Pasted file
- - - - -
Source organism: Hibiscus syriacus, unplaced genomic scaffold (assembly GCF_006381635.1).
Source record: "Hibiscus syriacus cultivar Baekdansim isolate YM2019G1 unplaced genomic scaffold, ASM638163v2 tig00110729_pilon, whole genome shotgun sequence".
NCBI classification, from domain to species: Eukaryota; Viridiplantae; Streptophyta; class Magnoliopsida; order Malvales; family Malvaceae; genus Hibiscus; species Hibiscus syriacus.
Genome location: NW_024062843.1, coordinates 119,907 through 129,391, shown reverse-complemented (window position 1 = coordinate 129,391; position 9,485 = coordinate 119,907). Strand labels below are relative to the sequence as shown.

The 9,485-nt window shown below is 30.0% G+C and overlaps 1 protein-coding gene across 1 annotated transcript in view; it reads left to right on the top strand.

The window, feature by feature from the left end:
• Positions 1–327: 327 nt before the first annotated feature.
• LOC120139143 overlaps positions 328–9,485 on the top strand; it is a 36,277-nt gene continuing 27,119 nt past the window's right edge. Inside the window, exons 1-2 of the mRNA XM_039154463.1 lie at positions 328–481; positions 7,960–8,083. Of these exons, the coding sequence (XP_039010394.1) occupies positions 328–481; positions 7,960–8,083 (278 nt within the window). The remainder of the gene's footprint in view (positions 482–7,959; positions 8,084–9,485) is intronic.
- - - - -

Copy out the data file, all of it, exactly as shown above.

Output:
Source organism: Hibiscus syriacus, unplaced genomic scaffold (assembly GCF_006381635.1).
Source record: "Hibiscus syriacus cultivar Baekdansim isolate YM2019G1 unplaced genomic scaffold, ASM638163v2 tig00110729_pilon, whole genome shotgun sequence".
NCBI classification, from domain to species: Eukaryota; Viridiplantae; Streptophyta; class Magnoliopsida; order Malvales; family Malvaceae; genus Hibiscus; species Hibiscus syriacus.
Genome location: NW_024062843.1, coordinates 119,907 through 129,391, shown reverse-complemented (window position 1 = coordinate 129,391; position 9,485 = coordinate 119,907). Strand labels below are relative to the sequence as shown.

The 9,485-nt window shown below is 30.0% G+C and overlaps 1 protein-coding gene across 1 annotated transcript in view; it reads left to right on the top strand.

The window, feature by feature from the left end:
• Positions 1–327: 327 nt before the first annotated feature.
• LOC120139143 overlaps positions 328–9,485 on the top strand; it is a 36,277-nt gene continuing 27,119 nt past the window's right edge. Inside the window, exons 1-2 of the mRNA XM_039154463.1 lie at positions 328–481; positions 7,960–8,083. Of these exons, the coding sequence (XP_039010394.1) occupies positions 328–481; positions 7,960–8,083 (278 nt within the window). The remainder of the gene's footprint in view (positions 482–7,959; positions 8,084–9,485) is intronic.